Support Women in Sports The Podcast Logo
Art by Syd Large

Desperate to network and fill a social void created by quarantine during the coronavirus pandemic, Syd Large asked from Milwaukie if someone on the Sports as a Job weekly Twitter chat would like to join her on a Zoom call.

Across the country in Phoenix, Alana Meraz responded with a GIF that indicated that she was interested.

What started as a networking call between women with careers in sports ending up being much more. Large and Meraz’s relationship quickly blossomed into a friendship and then a few months later, they together created a social media community that would grow just as strong and as fast.

Support Women in Sports was born.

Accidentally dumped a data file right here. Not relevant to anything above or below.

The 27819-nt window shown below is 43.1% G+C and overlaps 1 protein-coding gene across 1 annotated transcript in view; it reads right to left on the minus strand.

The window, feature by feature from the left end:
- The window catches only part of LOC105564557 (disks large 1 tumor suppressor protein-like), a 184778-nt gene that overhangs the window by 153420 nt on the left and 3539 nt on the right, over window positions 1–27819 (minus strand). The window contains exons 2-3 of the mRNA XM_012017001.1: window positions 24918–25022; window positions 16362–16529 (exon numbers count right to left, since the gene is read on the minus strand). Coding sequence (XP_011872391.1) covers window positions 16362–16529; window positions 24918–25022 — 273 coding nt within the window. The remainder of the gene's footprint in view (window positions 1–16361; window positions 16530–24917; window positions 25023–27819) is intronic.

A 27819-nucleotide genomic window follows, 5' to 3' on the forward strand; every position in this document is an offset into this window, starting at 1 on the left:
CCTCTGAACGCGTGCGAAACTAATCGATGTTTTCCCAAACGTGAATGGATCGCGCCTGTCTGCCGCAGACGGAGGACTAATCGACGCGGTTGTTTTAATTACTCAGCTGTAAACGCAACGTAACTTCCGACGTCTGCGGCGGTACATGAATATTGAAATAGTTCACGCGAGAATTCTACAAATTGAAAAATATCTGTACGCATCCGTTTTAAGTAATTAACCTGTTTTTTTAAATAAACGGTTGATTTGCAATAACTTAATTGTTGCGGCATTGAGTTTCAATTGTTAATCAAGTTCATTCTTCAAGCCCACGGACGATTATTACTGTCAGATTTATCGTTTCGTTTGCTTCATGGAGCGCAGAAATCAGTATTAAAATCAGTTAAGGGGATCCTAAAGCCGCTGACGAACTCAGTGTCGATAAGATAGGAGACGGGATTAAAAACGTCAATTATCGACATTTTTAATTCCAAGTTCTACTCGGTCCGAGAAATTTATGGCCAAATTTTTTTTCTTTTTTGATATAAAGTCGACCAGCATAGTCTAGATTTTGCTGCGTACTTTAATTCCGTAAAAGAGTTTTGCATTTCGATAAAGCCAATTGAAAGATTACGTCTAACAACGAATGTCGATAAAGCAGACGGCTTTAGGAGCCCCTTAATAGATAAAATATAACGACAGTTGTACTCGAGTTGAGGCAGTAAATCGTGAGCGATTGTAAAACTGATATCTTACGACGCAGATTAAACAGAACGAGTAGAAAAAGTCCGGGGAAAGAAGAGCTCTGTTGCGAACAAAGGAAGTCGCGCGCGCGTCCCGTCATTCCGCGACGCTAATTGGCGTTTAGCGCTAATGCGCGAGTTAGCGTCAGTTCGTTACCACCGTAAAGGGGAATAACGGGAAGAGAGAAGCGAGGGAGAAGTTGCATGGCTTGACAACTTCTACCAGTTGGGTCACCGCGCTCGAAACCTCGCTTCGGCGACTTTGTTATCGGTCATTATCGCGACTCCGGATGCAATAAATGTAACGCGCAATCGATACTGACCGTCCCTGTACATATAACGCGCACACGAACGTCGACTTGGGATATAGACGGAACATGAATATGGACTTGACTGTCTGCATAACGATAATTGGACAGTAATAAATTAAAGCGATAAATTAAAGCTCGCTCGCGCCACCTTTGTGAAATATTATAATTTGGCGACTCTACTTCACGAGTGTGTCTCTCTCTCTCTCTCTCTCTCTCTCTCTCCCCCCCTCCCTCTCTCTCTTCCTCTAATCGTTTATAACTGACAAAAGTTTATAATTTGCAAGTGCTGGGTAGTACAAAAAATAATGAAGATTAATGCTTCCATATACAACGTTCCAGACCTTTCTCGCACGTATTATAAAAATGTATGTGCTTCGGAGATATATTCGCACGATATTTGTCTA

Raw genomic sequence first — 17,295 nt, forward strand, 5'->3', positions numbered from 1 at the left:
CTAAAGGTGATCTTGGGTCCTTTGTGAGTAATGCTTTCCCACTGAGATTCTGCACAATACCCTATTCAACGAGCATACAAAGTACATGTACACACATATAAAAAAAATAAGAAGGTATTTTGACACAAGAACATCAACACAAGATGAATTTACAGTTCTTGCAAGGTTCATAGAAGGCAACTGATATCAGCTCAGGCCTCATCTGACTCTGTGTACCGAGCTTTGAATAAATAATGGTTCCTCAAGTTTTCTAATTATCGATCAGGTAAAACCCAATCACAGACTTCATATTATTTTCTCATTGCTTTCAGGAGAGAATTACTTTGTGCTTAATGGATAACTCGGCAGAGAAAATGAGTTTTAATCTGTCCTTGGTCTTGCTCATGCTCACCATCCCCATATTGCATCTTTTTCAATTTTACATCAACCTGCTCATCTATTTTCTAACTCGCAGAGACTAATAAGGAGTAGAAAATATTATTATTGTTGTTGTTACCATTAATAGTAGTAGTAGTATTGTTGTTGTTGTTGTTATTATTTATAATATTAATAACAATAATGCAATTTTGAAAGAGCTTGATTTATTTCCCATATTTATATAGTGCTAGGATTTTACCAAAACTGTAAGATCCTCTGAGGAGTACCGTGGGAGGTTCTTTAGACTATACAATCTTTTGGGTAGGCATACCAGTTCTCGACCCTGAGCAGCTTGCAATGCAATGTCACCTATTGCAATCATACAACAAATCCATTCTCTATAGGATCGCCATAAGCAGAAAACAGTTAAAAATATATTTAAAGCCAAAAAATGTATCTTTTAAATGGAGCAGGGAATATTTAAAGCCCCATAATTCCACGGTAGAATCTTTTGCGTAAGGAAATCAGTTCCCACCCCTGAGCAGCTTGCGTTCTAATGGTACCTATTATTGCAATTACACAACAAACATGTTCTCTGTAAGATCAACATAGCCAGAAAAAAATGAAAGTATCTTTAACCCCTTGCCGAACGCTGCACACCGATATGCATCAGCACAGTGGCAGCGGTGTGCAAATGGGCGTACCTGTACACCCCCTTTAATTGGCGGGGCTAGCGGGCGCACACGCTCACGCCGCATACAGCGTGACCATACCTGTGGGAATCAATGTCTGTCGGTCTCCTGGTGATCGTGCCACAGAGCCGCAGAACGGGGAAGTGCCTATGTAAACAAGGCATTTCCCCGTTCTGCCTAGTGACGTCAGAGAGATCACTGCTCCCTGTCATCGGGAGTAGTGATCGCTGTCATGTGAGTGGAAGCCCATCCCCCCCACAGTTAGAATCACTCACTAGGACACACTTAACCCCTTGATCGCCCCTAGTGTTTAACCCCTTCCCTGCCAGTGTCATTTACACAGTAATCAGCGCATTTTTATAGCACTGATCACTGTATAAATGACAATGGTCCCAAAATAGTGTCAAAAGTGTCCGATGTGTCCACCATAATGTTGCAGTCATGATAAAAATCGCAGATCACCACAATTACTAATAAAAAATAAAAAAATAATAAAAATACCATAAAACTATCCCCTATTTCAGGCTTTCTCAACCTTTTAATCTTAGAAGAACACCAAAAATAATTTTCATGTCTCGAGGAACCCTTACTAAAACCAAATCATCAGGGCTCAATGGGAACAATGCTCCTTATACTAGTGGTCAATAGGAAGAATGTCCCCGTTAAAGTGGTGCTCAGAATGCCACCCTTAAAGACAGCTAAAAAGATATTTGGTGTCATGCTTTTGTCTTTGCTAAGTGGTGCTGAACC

It started as a sticker that said — you guessed it — “Support Women in Sports” created by Large and approved by Meraz. Each word in the sticker has its own color, ‘support’ (navy blue), ‘women’ (pink), ‘in’ (light blue), ‘sports’ (orange). ‘Women’ is written in a beautiful scroll and the ‘o’ in ‘support’ and ‘sports’ feature a basketball and a baseball.

The sticker, which Large posted on Twitter and thought she would sell about five of, blew up. Almost 100 people ordered the sticker between 5 p.m. and the time Large went to bed.

The stickers’ success pushed Large to create an online environment where women in sports, like her and Meraz, can celebrate, encourage and relate to each other. Good vibes only is the No. 1 rule.

“I started to realize there was a real need for an online community of women in sports,” Large said. “A lot of sports professionals are pretty active on Twitter, and there’s a lot of great sports communities on Twitter but I never saw one focused on women in sports.”

So she created one.